By midday Tuesday, turnout was reported to be steady in many cities and towns across Massachusetts, as voters go to the polls to fill the U.S. Senate seat left open by the death of Edward M. Kennedy.
Phones were ringing off the hook with voter inquiries in Framingham. In New Bedford, election officials expressed disbelief at the constant stream of voters. Similar turnout was reported in East Weymouth, as the parking lot at Pingree School was full as the polls opened at 7 a.m.
"This is like a presidential election!," a poll worker in East Weymouth said.
As of 9 a.m. Tuesday morning, more than 23,000 people had voted in Boston — or about 6.5 percent of the total voting population — after two hours of polling.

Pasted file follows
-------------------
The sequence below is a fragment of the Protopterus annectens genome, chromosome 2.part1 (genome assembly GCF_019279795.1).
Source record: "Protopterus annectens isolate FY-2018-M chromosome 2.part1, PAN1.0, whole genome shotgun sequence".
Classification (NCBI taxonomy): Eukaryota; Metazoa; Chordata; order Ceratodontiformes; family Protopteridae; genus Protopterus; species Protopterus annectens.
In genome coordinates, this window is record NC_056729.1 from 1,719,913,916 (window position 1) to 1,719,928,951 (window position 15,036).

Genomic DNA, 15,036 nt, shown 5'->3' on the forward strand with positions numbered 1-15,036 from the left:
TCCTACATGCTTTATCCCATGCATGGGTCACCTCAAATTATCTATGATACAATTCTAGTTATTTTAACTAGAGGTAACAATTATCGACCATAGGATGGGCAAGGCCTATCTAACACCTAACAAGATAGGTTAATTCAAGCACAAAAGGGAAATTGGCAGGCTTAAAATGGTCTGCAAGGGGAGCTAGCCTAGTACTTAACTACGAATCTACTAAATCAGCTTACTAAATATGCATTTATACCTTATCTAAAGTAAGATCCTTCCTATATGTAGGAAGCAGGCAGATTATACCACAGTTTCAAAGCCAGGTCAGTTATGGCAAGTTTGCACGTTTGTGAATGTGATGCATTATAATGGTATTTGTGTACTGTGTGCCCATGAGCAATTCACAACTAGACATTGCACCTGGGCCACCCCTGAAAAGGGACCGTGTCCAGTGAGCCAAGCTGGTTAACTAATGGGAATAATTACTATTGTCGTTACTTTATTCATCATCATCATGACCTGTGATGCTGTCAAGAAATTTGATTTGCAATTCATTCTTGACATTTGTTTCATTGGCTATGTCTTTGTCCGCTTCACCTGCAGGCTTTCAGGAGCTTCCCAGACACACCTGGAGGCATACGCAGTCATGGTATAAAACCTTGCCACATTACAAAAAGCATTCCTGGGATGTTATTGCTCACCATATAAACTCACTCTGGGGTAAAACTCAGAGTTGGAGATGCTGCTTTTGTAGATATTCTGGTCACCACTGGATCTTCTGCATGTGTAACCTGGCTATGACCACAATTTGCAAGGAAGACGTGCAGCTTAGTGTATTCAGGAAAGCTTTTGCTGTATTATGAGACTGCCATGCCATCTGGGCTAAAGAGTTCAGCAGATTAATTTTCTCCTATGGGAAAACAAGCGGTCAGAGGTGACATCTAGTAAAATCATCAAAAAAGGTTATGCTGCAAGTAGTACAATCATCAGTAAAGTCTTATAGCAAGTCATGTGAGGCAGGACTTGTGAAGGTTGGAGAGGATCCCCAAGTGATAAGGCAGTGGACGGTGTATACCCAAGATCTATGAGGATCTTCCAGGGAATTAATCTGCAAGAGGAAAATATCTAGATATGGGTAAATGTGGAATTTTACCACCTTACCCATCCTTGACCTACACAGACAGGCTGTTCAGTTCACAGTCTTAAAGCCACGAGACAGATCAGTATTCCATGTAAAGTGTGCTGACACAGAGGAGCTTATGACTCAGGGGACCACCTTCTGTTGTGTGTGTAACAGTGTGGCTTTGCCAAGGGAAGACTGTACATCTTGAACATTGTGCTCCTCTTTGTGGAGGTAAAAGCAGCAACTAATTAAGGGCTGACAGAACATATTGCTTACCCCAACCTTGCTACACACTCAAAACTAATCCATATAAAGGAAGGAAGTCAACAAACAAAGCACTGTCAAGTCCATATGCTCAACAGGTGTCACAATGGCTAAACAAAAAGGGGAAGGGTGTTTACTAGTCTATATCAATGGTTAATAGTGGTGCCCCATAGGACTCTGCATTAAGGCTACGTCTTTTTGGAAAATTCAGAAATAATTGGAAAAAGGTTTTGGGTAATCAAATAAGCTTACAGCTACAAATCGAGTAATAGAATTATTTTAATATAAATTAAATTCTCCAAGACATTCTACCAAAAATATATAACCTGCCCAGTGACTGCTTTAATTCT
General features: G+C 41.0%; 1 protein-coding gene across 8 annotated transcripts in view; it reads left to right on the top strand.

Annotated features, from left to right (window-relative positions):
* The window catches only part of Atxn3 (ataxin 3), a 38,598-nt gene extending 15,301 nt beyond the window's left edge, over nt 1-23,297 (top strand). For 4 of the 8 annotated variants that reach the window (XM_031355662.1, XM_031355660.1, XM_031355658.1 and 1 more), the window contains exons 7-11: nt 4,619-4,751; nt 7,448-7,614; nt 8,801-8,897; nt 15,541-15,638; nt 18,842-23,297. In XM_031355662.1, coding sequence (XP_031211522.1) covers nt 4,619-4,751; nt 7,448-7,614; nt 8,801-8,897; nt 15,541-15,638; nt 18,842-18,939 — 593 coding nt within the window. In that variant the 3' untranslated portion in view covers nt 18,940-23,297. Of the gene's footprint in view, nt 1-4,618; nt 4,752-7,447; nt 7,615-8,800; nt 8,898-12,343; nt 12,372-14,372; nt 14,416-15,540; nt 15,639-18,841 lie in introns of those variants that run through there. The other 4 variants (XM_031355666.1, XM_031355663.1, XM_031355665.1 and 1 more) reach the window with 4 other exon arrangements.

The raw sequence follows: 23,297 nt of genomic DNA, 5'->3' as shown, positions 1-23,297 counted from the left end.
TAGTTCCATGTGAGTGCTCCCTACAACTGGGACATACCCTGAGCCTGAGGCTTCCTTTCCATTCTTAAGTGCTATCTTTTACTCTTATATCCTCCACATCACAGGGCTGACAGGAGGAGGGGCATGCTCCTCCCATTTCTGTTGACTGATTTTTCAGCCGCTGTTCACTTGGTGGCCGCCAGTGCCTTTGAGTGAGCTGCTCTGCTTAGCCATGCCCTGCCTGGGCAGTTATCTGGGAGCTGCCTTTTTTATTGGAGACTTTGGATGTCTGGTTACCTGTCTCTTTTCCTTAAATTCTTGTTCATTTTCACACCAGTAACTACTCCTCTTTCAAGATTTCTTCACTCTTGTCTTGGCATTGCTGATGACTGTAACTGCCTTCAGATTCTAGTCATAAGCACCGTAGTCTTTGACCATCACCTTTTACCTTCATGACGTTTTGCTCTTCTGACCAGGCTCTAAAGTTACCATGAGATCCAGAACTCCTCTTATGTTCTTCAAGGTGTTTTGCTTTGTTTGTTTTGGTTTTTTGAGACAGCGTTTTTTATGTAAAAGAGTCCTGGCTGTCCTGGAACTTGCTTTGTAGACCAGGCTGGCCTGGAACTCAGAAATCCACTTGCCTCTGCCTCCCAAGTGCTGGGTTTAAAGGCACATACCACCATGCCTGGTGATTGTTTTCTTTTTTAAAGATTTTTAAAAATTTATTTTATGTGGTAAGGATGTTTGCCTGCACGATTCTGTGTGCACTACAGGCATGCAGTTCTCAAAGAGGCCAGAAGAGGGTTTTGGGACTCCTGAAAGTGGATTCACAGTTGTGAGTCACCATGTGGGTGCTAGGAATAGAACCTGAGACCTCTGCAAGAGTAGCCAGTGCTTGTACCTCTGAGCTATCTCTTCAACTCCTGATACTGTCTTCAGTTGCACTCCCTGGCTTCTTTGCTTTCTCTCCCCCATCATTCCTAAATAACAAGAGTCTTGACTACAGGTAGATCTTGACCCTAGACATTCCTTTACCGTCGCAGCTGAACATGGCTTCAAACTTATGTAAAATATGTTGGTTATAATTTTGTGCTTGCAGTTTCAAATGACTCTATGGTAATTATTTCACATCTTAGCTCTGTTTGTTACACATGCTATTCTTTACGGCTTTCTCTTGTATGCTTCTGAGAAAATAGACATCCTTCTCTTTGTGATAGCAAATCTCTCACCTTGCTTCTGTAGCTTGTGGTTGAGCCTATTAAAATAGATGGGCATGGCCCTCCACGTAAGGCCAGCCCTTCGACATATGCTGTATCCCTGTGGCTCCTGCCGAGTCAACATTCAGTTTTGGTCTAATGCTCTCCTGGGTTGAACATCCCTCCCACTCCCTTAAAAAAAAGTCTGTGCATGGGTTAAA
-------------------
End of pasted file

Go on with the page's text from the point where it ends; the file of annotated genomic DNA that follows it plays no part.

But in some smaller towns, like North Adams, polling stations remained quiet. Turnout also was sparse early at Highlands Elementary School in Braintree, as snow fell rapidly at approximately 8 a.m.
Massachusetts Secretary of State William Galvin predicted that as many as 2.2 million voters could head to the polls Tuesday, which is about half of registered voters in Massachusetts, and the same number of people who re-elected Sen. Edward Kennedy in 2006.
Galvin said that he sent 105,000 absentee ballots to voters who requested them across the state. "The level of interest indicated by the absentee balloting indicates that interest is much higher than in the primary on Dec. 8," he said.
He also noticed a marked increase in voter inquiry calls to his office as the race heated up in the past week. "There has been a dramatic increase in interest, and we're hoping that translates into good turnout today," he said.
Galvin said local officials are prepared to assist voters who have difficulty getting to the polls because of snow.
Polls will remain open until 8 p.m. Tuesday night.
This program aired on January 19, 2010. The audio for this program is not available.